I had spent some time in those last two weeks with a younger Peruvian woman who was visiting some relations in the town. She planned to return from Lima back to Ollantaytambo to find employment and eventually start a business. She encouraged me to think about returning also to consider my own venture. It was tempting. I wanted to live every possibility of my life. This was one possibility and I certainly felt at home in this culture.

View Of Fortalezza from Pinku Lluna

View Of Fortalezza from Pinku Lluna

My original quest awaited me in Ireland. A desirous one. I had sought an alternative goal when coming to Peru, appeasing a curiosity. In truth, I was being fearful of failure and disappointment. The Universe had answered loudly. Even Machu Picchu was in cahoots. Go back to Ireland and finish what you started.

Plaza De Armas Ollantaytambo Peru

I had bags that needed packing. I couldn’t face into it. Liz suggested a visit to Pinku Lluna. It is an uphill trail of loose terrain, leading to a number of Inca built structures, such as, a store house, for the purpose of storing grain. Higher still, the face of an Apu jutted from the rocks, keeping protective watch over all below. It was a useful place to visit now and then to gain a perspective on situations.

Ollantaytambo Peru

Looking down from above, the town neatly sprawled into the foothills of the dignified mountains. Beyond, the Fortaleza dramatised the scene fantastically. This was no ordinary town. While Machu Picchu reigned gloriously a short train journey away, this Sacred Valley town rested in the womb of world, served by silvery foaming rivers and guarded by mountains. Ollantaytambo was the location chosen before Machu Picchu as the first private royal residence of Inca Pachacuti in the mid-fourteen hundreds.

Vi ew from Pinku Lluna

Vi ew from Pinku Lluna

Perhaps I was charmed in the same way as those Inca Kings and Queens. Only one year ago, I had spent a night in this town. Whilst wrapped in blankets on the deck of a bar, I thought how lovely it would be to spend longer in this appealing town. I think the Inca’s had something to do with it. There could be no regrets. I had grown in many ways and the ground beneath my feet had become more solid like those towering rocks.

Inca Store House - Pinku Lluna

Inca Store House – Pinku Lluna

Apu - Pinku Lluna

Apu – Pinku Lluna

As I gazed upon the roof tops and scanned the stretch of buildings, I noted the ones in which I had made friendships and had been regarded as family. Some seeds are scattered poorly, deprived of the elements that provide growth. Some are smothered by thicker and more vigorous vegetation and some are trampled upon as they attempt to grow. That same seed could reach its potential given a different set of circumstances. And this is why some of us human beings need to remove ourselves from our original environment. It is the tragedy of life that some humans never realise that there could have been a different, possibly a better, outcome, if they had only dared to move.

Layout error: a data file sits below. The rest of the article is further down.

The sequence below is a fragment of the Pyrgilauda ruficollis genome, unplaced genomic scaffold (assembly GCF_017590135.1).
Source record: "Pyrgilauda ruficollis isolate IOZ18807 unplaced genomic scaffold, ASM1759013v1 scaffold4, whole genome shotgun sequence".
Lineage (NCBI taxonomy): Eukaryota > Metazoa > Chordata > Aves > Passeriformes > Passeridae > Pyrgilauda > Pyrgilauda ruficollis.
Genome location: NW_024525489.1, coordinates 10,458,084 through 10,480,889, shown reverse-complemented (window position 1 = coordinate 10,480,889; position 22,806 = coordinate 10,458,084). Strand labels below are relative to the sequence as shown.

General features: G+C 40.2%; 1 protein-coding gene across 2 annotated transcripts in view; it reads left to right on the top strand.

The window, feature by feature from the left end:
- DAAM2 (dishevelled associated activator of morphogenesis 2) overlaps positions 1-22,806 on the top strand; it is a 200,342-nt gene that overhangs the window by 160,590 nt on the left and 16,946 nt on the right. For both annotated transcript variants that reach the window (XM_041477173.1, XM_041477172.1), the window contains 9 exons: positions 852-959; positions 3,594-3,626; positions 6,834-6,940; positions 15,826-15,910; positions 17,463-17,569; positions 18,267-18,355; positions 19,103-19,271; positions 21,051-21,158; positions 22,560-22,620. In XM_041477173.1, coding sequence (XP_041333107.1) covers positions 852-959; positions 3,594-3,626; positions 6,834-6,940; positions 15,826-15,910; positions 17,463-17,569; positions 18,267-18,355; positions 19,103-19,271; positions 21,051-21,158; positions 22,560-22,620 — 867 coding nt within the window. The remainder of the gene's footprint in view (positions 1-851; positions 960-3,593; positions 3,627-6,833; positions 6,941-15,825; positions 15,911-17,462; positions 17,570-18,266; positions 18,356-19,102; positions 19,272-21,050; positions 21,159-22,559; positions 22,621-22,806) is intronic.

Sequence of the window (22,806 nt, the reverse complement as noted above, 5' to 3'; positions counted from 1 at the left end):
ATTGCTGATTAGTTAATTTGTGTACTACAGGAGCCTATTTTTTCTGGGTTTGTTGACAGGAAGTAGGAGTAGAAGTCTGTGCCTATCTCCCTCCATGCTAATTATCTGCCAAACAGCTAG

One last look around and then back to the heart of the town and the packing.

© Caroline Cunningham Author Of Wild Star Landing (Blog)

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Every Day A Celebration – Journey In Peru

Everyday gives cause for celebration and in Peru this is especially so. I witnessed many parades, festivals and demonstrations of the Peruvian culture during my nine weeks there. There is a Catholic Saint dedicated to almost every profession you can think of, along with days of thanksgiving to the natural elements such as the Earth, Water and all that comes from these sources.

Celebrating Saint of Police Peru

Celebrating Saint of Police Peru

Patron Saint Of Police - Celebration in Peru

Patron Saint Of Police – Celebration in Peru

Parades featured music, dancing, flowers and decorated ornamental dolls held high. Often those parading would be dressed in colourful costumes of various traditions.

Water Day - Peru

Water Day – Peru

In the city of Cuzco, once the Inca capital of the World, these demonstrations were more frequent and colourful but even in this small town of Ollantaytambo they had their ways of putting on a show.

Cuzco Celebrations

Cuzco Celebrations

Independence Day was the most spectacular of all during my stay. Day Of The Water saw little children parading with balloons and banners displaying the importance of clean water for washing teeth and various activities. The water in Peru is often not fit for drinking so it was interesting that little children should be highlighting this.

Independance Day Ollantaytambo Peru

Independance Day Ollantaytambo Peru

The day of the patron saint of transport saw every taxi and minibus parked up with balloons floating above them. The patron saint of the police gave rise to a gathering of police and their families drinking beer outside the station. When locals get married it is customary for the couple to parade around the town accompanied by a brass band playing the same tune I heard in other parts of Peru the previous year.

Independance Day Ollantaytambo Peru

Independance Day Ollantaytambo Peru

Passing by the door of the church in the square one Sunday I waited a while to observe the goings on. The paintings on the walls were not the typical ones you’d see in a Catholic church, in fact, they displayed images more in line with the history of the people and their original beliefs, which were more associated with nature. At communion time the music switched to a Salsa rhythm and I learned afterwards that only those who had recently taken confession were eligible to receive.

Independance Day Ollantaytambo Peru

Independance Day Ollantaytambo Peru

I had the privilege of being the onlooker of these eventful days. I concluded that I was living amongst a joyful nation. Each group taking its turn to keep the collective spirit high, perhaps preventing obsessions that rob the heart of its rightful state of sharing and being free.